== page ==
I saw that previously Ian, but was hoping someone else would try it before i jumped in
£7.80 with the same for postage (plus customs?) means it's not cheap either. I placed an order with Silverprint to make my own (based on Sandy King's formula) but after placing the order, they called to tell me the Pyro was no longer available.
I may just give it a try now that my darkroom is fully up and running.
Not strictly what you are looking for but similar. Have you considered Moersch Tanol? It is a 2 liquid developer that you mix 1 part A + 1 part B + 100 parts water. I have started using it for my MF work and find it gives good sharpness, a brownish stain and a reasonable film speed. It is available in the UK from Process Supplies in London. It is not cheap at £12.85 plus you may have to pay for courier delivery at about £7.95 or so.
There are also 2 other similar products, Tanol Speed and Finol, both slightly more expensive, but I have not tried those. Friends who have tried the Speed version report that it gives a green/yellow stain but that the base fog is quite high especially on HP5 Plus. If you visit the Moersch web site there are downloadable PDFs about staining developers in general and specific instructions for each developer.
Not a lot that I can see from my results. I have used Pyrocat HD and Hutchings PMK and they all seem to give similar results. I suppose that with Tanol, and PMK, you can vary the time to change the contrast which does not seem to be an option with HD. Also while HD seems to state the same time for all films Tanol has a separate time for each film.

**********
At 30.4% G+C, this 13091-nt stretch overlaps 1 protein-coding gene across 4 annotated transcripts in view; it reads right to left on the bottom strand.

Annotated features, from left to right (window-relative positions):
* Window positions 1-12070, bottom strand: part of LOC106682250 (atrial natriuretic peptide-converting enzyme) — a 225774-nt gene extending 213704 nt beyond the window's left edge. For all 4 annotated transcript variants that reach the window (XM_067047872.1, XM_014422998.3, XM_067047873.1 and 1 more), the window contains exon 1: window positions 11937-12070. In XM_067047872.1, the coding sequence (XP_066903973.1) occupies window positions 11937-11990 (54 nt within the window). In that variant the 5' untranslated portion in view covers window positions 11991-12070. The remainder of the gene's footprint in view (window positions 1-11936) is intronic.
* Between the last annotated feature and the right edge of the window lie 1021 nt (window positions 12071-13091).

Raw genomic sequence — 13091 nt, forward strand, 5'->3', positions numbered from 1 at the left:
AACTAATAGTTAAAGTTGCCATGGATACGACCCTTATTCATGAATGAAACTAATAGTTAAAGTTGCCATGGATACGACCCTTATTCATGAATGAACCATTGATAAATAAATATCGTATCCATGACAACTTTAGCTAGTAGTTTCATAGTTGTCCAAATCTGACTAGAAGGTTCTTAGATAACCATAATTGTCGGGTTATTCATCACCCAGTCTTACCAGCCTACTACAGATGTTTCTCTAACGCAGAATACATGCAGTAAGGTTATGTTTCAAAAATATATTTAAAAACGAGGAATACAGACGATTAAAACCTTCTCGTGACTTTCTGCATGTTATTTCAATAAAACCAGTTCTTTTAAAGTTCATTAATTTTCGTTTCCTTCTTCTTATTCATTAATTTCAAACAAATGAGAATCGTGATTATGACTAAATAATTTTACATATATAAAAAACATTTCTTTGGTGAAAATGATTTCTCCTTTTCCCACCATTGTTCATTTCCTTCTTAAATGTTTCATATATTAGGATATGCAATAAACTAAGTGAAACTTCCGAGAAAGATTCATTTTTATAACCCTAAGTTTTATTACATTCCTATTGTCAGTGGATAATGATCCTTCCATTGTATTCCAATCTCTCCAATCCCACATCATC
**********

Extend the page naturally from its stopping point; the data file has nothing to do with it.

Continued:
Basically yes. I measure out the water, using distilled as recommended, then add Part A followed immediately by Part B give it a stir then pour it into the tank.
Thinking about your earlier mention of cost should that be a factor? If you have gone to the trouble of taking the image then getting the best negative you can should be the next step. You can make as many prints/scans as you like once you have a good negative to work with. So for me the negative is the 'precious' item.
Correct. There is really no comparison to using a powdered developer that you mix the whole quantity as a stock solution. Really the 100 ml bottles are your pre-mixed stock solutions. Think more of using a liquid developer such as Rodinal or Ilford Ilfosol.
No, just use it like any other developer. Agitate for the first 30 seconds then 5 seconds per 30. They also mention a pre-rinse but I have not done that. It seems to be more needed for Delta 400 which is not a sheet film emulsion but is in 120 and 35mm. The stop bath is a weaker solution at 1% rather than the normal 5%. They do recommend Alkali fixer but I have never used it. I do have some and will use it for my next film just to see what difference if any it makes. Apparently an acid fixer may reduce the amount of stain.